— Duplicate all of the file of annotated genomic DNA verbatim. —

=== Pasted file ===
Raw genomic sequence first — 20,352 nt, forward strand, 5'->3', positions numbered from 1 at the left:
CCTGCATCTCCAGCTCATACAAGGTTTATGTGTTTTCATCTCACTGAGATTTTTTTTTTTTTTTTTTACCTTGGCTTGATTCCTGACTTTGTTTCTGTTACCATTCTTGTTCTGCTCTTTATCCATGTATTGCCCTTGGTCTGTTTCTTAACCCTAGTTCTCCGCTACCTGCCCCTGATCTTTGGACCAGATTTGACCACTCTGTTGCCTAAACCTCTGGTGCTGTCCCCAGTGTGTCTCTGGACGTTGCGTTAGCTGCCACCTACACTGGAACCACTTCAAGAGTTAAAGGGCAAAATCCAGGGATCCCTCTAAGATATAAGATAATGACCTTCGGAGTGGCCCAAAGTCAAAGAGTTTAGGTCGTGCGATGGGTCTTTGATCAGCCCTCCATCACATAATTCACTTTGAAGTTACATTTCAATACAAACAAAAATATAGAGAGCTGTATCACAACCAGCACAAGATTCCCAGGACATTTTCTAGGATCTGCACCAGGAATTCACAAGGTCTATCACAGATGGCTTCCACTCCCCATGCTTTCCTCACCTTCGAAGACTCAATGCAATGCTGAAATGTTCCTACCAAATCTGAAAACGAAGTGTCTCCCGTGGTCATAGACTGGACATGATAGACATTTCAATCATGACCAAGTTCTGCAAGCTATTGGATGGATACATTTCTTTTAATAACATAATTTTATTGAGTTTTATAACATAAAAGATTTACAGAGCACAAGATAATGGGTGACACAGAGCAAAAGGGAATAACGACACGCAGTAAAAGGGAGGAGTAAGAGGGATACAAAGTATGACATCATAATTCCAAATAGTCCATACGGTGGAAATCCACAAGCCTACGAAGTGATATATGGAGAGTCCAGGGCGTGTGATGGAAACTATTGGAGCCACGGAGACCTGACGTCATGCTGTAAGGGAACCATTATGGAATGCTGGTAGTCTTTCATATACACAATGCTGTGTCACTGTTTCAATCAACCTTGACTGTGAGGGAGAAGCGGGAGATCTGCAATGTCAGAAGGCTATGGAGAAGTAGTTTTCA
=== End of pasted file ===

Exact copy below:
Raw genomic sequence first — 20,352 nt, forward strand, 5'->3', positions numbered from 1 at the left:
CCTGCATCTCCAGCTCATACAAGGTTTATGTGTTTTCATCTCACTGAGATTTTTTTTTTTTTTTTTTACCTTGGCTTGATTCCTGACTTTGTTTCTGTTACCATTCTTGTTCTGCTCTTTATCCATGTATTGCCCTTGGTCTGTTTCTTAACCCTAGTTCTCCGCTACCTGCCCCTGATCTTTGGACCAGATTTGACCACTCTGTTGCCTAAACCTCTGGTGCTGTCCCCAGTGTGTCTCTGGACGTTGCGTTAGCTGCCACCTACACTGGAACCACTTCAAGAGTTAAAGGGCAAAATCCAGGGATCCCTCTAAGATATAAGATAATGACCTTCGGAGTGGCCCAAAGTCAAAGAGTTTAGGTCGTGCGATGGGTCTTTGATCAGCCCTCCATCACATAATTCACTTTGAAGTTACATTTCAATACAAACAAAAATATAGAGAGCTGTATCACAACCAGCACAAGATTCCCAGGACATTTTCTAGGATCTGCACCAGGAATTCACAAGGTCTATCACAGATGGCTTCCACTCCCCATGCTTTCCTCACCTTCGAAGACTCAATGCAATGCTGAAATGTTCCTACCAAATCTGAAAACGAAGTGTCTCCCGTGGTCATAGACTGGACATGATAGACATTTCAATCATGACCAAGTTCTGCAAGCTATTGGATGGATACATTTCTTTTAATAACATAATTTTATTGAGTTTTATAACATAAAAGATTTACAGAGCACAAGATAATGGGTGACACAGAGCAAAAGGGAATAACGACACGCAGTAAAAGGGAGGAGTAAGAGGGATACAAAGTATGACATCATAATTCCAAATAGTCCATACGGTGGAAATCCACAAGCCTACGAAGTGATATATGGAGAGTCCAGGGCGTGTGATGGAAACTATTGGAGCCACGGAGACCTGACGTCATGCTGTAAGGGAACCATTATGGAATGCTGGTAGTCTTTCATATACACAATGCTGTGTCACTGTTTCAATCAACCTTGACTGTGAGGGAGAAGCGGGAGATCTGCAATGTCAGAAGGCTATGGAGAAGTAGTTTTCA